The Gardeners of the Forest

The Gardeners of the Forest: Ian Redmond at TEDx Southampton University

Drawing on four decades of research with gorillas, starting as an assisstant to Dian Fossey, Ian Redmond OBE passionately argues why we must protect these and other species such as elephants because of their important impacts on ecosystem processes that we, even in the industrialised countries of the north, depend on.

Amazon Inhales More Carbon than It Emits, NASA Finds

Old-growth Amazon tree canopy in Tapajós National Forest, Brazil.Old-growth Amazon tree canopy in Tapajós National Forest, Brazil. A new NASA study shows that the living trees in the undisturbed Amazon forest draw more carbon dioxide from the air than the forest’s dead trees emit. Image credit: NASA/JPL-Caltech

A new NASA-led study seven years in the making has confirmed that natural forests in the Amazon remove more carbon dioxide from the atmosphere than they emit, therefore reducing global warming. This finding resolves a long-standing debate about a key component of the overall carbon balance of the Amazon basin.

The Amazon’s carbon balance is a matter of life and death: living trees take carbon dioxide out of the air as they grow, and dead trees put the greenhouse gas back into the air as they decompose. The new study, published in Nature Communications on March 18, is the first to measure tree deaths caused by natural processes throughout the Amazon forest, even in remote areas where no data have been collected at ground level.

Fernando Espírito-Santo of NASA’s Jet Propulsion Laboratory, Pasadena, Calif., lead author of the study, created new techniques to analyze satellite and other data. He found that each year, dead Amazonian trees emit an estimated 1.9 billion tons (1.7 billion metric tons) of carbon to the atmosphere. To compare this with Amazon carbon absorption, the researchers used censuses of forest growth and different modeling scenarios that accounted for uncertainties. In every scenario, carbon absorption by living trees outweighed emissions from the dead ones, indicating that the prevailing effect in natural forests of the Amazon is absorption.

Until now, scientists had only been able to estimate the Amazon’s carbon balance from limited observations in small forest areas called plots. On these plots, the forest removes more carbon than it emits, but the scientific community has been vigorously debating how well the plots represent all the natural processes in the huge Amazon region. That debate began with the discovery in the 1990s that large areas of the forest can be killed off by intense storms in events called blowdowns.

Espírito-Santo said that the idea for the study arose from a 2006 workshop where scientists from several nations came together to identify NASA satellite instruments that might help them better understand the carbon cycle of the Amazon. In the years since then, he worked with 21 coauthors in five nations to measure the carbon impacts of tree deaths in the Amazon from all natural causes — from large-area blowdowns to single trees that died of old age. He used airborne lidar data, satellite images, and a 10-year set of plot measurements collected by the University of Leeds, England, under the leadership of Emanuel Gloor and Oliver Phillips. He estimates that he himself spent a year-and-a-half doing fieldwork in the Amazon.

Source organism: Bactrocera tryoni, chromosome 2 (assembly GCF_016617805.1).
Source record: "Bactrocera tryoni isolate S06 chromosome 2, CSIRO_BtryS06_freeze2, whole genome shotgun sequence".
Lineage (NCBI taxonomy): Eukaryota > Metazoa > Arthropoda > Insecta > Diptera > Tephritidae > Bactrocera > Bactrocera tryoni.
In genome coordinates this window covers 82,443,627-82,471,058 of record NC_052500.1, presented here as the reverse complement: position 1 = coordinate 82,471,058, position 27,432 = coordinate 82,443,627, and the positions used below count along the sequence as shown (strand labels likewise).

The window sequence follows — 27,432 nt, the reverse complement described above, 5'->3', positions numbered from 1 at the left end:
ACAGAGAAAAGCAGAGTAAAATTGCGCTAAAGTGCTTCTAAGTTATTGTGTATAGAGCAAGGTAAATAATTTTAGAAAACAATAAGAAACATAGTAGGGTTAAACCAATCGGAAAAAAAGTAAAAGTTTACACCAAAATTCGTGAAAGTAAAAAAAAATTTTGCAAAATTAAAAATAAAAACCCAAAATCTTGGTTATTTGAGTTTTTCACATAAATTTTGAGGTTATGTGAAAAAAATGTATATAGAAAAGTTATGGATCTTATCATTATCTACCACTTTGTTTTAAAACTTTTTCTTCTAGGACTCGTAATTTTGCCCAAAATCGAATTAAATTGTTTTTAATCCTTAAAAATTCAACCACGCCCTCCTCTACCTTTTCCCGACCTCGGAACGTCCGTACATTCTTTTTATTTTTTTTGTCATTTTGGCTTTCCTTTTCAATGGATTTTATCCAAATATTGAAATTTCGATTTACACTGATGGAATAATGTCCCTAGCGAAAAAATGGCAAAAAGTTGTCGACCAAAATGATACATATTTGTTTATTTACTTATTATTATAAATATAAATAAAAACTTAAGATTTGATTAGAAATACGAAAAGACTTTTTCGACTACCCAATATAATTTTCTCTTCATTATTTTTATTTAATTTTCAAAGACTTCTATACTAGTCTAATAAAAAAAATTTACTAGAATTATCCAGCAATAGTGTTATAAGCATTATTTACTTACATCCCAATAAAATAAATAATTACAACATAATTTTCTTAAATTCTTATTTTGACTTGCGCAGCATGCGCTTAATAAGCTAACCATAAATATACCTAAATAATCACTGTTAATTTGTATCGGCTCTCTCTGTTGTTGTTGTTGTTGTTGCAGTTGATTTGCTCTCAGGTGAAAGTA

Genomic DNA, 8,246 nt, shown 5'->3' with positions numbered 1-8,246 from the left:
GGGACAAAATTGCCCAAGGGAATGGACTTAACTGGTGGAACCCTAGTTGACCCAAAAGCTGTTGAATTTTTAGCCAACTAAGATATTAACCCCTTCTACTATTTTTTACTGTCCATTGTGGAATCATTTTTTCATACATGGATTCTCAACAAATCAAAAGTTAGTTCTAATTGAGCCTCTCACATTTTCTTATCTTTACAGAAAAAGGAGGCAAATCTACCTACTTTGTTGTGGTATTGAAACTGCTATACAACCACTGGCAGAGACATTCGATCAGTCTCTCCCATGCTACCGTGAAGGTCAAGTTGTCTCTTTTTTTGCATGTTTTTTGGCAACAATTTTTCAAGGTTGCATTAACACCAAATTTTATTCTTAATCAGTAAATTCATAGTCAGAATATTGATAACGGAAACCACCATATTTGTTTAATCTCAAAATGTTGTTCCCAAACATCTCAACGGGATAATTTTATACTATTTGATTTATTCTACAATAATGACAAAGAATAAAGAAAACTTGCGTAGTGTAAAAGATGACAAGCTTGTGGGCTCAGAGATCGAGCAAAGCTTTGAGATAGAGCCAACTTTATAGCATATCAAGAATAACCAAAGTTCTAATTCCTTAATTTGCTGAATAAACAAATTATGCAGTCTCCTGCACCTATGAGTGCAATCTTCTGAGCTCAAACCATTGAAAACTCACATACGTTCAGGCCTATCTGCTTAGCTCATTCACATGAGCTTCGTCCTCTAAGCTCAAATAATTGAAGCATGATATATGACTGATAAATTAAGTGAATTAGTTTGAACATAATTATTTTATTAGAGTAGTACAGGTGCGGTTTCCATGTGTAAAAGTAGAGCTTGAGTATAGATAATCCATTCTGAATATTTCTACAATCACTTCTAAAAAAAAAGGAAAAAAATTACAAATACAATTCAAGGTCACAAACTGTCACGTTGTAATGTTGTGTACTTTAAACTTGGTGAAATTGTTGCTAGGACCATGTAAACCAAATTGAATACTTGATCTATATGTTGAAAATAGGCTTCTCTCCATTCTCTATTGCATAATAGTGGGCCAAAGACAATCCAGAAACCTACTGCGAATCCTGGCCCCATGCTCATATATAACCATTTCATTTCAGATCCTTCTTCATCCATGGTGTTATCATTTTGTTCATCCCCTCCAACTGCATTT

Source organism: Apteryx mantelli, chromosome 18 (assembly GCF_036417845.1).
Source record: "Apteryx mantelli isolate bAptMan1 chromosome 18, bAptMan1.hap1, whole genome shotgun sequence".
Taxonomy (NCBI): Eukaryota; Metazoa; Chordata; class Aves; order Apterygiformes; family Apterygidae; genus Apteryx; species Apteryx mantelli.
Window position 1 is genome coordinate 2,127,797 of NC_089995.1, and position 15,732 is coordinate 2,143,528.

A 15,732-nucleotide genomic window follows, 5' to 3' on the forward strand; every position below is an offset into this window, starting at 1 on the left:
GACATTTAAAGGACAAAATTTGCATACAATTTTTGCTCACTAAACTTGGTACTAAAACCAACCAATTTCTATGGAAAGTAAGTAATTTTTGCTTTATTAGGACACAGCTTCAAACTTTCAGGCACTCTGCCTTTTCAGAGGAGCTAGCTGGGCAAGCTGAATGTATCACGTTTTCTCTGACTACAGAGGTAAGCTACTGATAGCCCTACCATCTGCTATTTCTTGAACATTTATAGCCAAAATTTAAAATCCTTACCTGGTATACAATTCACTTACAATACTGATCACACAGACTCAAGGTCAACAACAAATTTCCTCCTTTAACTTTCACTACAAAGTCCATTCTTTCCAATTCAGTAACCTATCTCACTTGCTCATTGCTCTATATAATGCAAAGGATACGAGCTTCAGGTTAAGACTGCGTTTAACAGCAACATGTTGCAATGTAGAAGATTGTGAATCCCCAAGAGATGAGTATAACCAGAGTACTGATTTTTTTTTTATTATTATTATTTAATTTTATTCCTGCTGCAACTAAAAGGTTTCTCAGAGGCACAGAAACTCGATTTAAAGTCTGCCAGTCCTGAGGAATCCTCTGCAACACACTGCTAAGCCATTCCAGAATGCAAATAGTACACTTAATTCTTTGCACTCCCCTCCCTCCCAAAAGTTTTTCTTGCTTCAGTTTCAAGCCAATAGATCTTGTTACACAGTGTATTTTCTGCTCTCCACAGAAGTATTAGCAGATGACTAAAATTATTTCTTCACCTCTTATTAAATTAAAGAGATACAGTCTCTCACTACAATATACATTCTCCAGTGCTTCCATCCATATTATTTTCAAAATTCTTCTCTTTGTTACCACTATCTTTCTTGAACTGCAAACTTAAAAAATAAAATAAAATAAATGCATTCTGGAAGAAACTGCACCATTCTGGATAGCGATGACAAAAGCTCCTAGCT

“It was a difficult and audacious study, and only Espírito-Santo’s dedication made it possible,” said Michael Keller, a research scientist at the U.S. Forest Service and co-author of the study.

Correlating satellite and airborne-instrument data with ground observations, Espírito-Santo and his colleagues devised methods to identify dead trees in different types of remotely sensed images. For example, fallen trees create a gap in the forest canopy that can be measured by lidar on research aircraft, and dead wood changes the colors in a satellite optical image. The researchers then scaled up their techniques so they could be applied to satellite and airborne data for parts of the Amazon with no corresponding ground data.

“We found that large natural disturbances — the sort not captured by plots — have only a tiny effect on carbon cycling throughout the Amazon,” said Sassan Saatchi of JPL, also a co-author. Each year, about two percent of the entire Amazon forest dies of natural causes. The researchers found that only about 0.1 percent of those deaths are caused by blowdowns.

This study looked only at natural processes in Amazonia, not at the results of human activities such as logging and deforestation, which vary widely and rapidly with changing political and social conditions.

The other institutions participating in the study are the University of New Hampshire, Durham; the Universities of Leeds and Nottingham, U.K.; Oxford University, U.K.; James Cook University, Cairns, Australia; U.S. Forest Service International Institute of Tropical Forestry, Puerto Rico; EMBRAPA Satellite Monitoring Center, Campinas, Brazil; National Institute for Research in Amazonia, Manaus, Brazil; EMBRAPA Eastern Amazonia, Santarém, Brazil; National Institute for Space Research (INPE), São José dos Campos, Brazil; the Missouri Botanical Garden, Oxapampa, Peru; and the Carnegie Institute for Science, Stanford, Calif.

NASA monitors Earth’s vital signs from land, air and space with a fleet of satellites and ambitious airborne and ground-based observation campaigns. NASA develops new ways to observe and study Earth’s interconnected natural systems with long-term data records and computer analysis tools to better see how our planet is changing. The agency shares this unique knowledge with the global community and works with institutions in the United States and around the world that contribute to understanding and protecting our home planet.


For more information about NASA’s Earth science activities in 2014, visit:

Tree growth never slows

Idea debunked that young trees have the edge on their older siblings in carbon accumulation. by Jeff Tollefson


Native forest in Ancares Mountains, NW of Iberian Peninsula. Rubén Portas Copyright.

Many foresters have long assumed that trees gradually lose their vigour as they mature, but a new analysis suggests that the larger a tree gets, the more kilos of carbon it puts on each year.